The only other unusual camper that comes to mind was the metal bodied Airstream Motor Home, which was nothing more than an adaptation of the aluminium skinned trailer/caravans of the same name, and visually looked like the GMC, but that is still a rear wheel drive coach-body on top of a full chassis. Nowadays, however Aistream have turned to Mercedes Benz vans to build their RV's, which look nothing like the ones I'm talking about.


http://www.classicairstreammotorhome.com/exterior.htm
http://www.airstream.com/



*snip*

That wiki article is food for thought.   There is potential for a dual  living space/ military  purpose.


The GMC I link in my previous post was unusual because it was built as a monocoque (fully integrated fibreglass and metal "clam shell") body the same way that modern cars are made now, and thus it saved space without having a lower steel beam lorry-type chassis.  Instead of a rear wheel drive it was front-wheel drive, and it was made for only 6 years, with a reputation for low-reliability, because the front wheel drive transmission tended to break down a lot (for obvious reasons - it was originally meant for automobiles, not trucks/lorries).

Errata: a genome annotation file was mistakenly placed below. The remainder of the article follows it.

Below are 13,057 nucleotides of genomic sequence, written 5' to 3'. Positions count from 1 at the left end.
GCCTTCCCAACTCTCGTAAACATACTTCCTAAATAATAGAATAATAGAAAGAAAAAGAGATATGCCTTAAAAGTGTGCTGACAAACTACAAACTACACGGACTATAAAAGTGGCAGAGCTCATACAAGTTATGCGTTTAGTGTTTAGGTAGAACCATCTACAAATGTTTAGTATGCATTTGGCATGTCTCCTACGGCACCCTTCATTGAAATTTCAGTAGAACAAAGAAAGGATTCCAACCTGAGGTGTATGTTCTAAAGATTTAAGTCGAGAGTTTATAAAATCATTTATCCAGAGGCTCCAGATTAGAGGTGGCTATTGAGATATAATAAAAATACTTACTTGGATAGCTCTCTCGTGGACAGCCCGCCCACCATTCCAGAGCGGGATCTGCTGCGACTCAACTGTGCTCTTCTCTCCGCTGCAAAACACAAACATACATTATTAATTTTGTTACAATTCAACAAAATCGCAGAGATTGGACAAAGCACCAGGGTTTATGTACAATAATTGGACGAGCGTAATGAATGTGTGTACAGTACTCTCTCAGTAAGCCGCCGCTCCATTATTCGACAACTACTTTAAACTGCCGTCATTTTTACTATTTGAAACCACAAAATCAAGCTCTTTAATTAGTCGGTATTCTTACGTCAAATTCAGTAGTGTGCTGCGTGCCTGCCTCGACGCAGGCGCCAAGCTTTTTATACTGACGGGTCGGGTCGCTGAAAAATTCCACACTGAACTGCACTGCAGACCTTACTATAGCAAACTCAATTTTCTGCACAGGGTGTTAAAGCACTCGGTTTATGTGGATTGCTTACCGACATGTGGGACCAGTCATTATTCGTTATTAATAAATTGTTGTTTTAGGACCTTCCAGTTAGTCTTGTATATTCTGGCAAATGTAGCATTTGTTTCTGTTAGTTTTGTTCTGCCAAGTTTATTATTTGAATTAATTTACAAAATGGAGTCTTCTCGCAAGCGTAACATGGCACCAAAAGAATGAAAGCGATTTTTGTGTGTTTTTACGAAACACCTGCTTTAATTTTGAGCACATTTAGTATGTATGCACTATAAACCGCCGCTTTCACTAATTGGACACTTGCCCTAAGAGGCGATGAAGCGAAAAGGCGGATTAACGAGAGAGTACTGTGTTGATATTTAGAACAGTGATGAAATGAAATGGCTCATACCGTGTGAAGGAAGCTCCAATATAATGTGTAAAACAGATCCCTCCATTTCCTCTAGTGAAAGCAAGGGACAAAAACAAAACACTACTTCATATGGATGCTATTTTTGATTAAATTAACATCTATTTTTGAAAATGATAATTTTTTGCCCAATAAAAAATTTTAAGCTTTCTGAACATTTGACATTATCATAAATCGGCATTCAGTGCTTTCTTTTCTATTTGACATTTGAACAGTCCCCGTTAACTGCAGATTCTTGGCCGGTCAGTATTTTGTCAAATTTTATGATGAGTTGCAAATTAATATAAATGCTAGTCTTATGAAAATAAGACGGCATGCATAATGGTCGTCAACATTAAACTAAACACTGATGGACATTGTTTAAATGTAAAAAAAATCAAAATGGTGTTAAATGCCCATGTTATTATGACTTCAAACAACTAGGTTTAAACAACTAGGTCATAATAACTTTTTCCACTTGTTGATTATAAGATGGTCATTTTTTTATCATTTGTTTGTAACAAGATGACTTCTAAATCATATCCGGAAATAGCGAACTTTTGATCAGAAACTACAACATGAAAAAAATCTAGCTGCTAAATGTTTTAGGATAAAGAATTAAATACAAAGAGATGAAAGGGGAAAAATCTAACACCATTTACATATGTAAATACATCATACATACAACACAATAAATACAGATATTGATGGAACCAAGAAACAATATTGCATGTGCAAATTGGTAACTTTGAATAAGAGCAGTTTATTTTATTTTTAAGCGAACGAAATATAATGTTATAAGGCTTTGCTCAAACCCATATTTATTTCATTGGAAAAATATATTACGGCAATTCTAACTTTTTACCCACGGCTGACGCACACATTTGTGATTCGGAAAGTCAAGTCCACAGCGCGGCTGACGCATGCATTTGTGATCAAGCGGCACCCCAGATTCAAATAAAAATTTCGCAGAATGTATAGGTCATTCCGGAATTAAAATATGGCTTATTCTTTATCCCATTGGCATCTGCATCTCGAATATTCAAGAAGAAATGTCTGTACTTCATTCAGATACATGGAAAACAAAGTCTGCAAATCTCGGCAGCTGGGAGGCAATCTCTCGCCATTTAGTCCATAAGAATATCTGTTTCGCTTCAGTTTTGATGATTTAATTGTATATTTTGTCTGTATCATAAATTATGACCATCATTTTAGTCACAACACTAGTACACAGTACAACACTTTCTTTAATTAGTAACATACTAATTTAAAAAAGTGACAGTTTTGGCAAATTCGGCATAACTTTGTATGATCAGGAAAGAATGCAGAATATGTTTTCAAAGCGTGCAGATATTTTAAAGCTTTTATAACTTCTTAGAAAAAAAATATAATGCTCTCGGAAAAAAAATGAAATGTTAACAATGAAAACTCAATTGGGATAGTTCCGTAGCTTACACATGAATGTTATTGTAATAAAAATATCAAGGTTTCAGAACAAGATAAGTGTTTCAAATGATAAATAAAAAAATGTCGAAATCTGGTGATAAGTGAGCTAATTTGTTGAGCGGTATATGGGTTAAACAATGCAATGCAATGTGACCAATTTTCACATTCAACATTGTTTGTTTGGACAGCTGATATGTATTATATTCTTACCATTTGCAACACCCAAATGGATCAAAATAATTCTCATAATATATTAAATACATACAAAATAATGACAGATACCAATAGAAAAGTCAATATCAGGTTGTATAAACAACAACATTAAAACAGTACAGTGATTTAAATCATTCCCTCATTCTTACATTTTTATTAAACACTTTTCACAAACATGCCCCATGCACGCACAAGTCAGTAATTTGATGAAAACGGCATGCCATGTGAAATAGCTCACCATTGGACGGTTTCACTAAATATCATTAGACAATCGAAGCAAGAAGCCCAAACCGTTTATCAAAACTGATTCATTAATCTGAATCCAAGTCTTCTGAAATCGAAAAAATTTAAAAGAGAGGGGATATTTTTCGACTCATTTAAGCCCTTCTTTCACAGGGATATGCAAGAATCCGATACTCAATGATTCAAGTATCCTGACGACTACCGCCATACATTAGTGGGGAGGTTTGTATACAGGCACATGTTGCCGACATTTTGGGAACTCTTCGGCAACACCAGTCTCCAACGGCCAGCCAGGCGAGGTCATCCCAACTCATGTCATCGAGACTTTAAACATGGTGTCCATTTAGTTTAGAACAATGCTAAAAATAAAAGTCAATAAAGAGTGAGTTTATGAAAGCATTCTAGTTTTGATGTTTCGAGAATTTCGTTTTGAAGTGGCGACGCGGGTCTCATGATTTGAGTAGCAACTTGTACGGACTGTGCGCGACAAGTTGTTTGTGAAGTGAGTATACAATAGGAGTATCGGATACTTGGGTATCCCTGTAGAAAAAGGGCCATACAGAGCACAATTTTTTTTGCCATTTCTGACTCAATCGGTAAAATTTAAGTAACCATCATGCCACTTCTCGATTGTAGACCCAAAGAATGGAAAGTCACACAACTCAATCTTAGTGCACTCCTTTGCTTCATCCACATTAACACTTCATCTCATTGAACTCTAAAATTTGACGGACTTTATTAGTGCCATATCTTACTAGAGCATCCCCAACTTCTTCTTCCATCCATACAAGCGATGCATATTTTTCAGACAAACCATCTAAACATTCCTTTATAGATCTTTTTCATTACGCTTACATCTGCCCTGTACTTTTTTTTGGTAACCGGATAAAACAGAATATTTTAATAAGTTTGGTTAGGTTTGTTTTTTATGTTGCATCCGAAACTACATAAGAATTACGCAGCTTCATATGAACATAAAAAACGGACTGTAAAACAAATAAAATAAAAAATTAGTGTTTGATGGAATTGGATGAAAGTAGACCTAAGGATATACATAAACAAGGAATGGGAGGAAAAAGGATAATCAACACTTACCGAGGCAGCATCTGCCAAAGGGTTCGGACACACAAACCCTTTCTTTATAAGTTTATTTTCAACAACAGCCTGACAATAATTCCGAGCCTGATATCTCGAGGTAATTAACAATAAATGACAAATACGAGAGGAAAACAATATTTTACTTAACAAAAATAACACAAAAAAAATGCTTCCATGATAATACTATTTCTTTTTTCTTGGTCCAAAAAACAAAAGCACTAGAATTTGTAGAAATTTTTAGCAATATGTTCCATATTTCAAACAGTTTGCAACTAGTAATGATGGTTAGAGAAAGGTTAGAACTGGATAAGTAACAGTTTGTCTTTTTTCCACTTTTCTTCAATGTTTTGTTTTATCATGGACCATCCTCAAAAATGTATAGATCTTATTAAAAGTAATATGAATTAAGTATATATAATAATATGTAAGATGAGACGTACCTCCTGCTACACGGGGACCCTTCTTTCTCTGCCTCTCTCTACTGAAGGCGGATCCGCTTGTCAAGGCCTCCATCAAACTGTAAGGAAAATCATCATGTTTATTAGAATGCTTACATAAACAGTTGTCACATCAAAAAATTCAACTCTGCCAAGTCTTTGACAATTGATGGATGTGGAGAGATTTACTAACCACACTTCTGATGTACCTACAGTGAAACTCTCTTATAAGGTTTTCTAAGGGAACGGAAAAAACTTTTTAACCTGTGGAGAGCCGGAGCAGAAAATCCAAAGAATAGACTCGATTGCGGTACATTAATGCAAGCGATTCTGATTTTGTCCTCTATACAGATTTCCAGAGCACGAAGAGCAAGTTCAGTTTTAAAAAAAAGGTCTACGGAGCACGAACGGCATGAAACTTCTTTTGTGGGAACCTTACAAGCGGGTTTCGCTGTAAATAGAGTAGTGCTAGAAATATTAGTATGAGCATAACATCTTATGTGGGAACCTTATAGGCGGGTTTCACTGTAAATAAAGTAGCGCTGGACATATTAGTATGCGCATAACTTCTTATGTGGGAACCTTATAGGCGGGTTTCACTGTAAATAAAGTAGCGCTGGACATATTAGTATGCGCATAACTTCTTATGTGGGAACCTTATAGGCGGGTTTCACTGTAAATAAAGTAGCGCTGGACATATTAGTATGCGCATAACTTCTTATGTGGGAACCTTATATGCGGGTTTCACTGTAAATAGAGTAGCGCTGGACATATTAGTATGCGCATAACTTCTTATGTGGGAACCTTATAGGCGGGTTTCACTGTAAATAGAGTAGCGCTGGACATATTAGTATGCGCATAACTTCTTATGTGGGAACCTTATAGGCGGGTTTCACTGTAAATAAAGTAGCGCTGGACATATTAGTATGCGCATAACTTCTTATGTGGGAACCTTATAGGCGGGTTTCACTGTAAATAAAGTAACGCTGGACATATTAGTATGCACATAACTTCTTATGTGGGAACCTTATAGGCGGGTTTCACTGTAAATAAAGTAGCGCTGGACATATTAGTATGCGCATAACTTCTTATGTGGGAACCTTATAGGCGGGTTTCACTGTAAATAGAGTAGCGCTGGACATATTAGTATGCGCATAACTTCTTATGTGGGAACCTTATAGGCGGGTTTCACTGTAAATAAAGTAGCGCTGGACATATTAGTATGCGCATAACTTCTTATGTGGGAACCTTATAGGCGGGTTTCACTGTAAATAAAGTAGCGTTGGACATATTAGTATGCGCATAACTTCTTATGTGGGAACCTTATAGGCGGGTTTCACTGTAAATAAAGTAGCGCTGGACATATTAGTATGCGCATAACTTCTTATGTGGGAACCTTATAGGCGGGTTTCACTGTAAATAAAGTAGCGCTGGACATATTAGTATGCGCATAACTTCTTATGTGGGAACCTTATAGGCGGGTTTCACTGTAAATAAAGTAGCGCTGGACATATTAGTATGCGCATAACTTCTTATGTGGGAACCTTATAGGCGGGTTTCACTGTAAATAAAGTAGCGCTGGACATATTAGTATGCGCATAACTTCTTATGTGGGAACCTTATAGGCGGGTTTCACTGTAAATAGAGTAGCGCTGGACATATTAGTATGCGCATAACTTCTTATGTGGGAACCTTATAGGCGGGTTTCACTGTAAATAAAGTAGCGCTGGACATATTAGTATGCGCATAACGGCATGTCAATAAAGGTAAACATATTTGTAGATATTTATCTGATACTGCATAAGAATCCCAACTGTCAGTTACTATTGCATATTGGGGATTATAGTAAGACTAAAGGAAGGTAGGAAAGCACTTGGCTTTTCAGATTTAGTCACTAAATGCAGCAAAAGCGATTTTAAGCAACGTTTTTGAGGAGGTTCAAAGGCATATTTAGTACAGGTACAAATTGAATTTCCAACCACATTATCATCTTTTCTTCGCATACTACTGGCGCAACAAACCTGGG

I almost bought one GMC years ago when I was about to become homeless.  Someone had one parked in his garden for about twenty years and just wanted to get rid of it, for next to zero money, on Craigslist. It looked nice in the pictures. But I backed down because I knew what the Texas hot and humid environment can do to a fibreglass bodied camper over the years. Besides the obvious engine problems (I would have had to put a new engine in) the coach would probably be infested with mice and all sorts of critters.  I knew because that is exactly what happened to my grandfather's 26 foot long Southwind/Chevy when we left it unattended for a period of 3-4 years. I had mould growing inside. The wooded substructure was rotted and presumably the aluminium structure intact, but the fibreglass had been breached by the elements. I sent the whole vehicle to the recycler, in exchange for a few hundred dollars.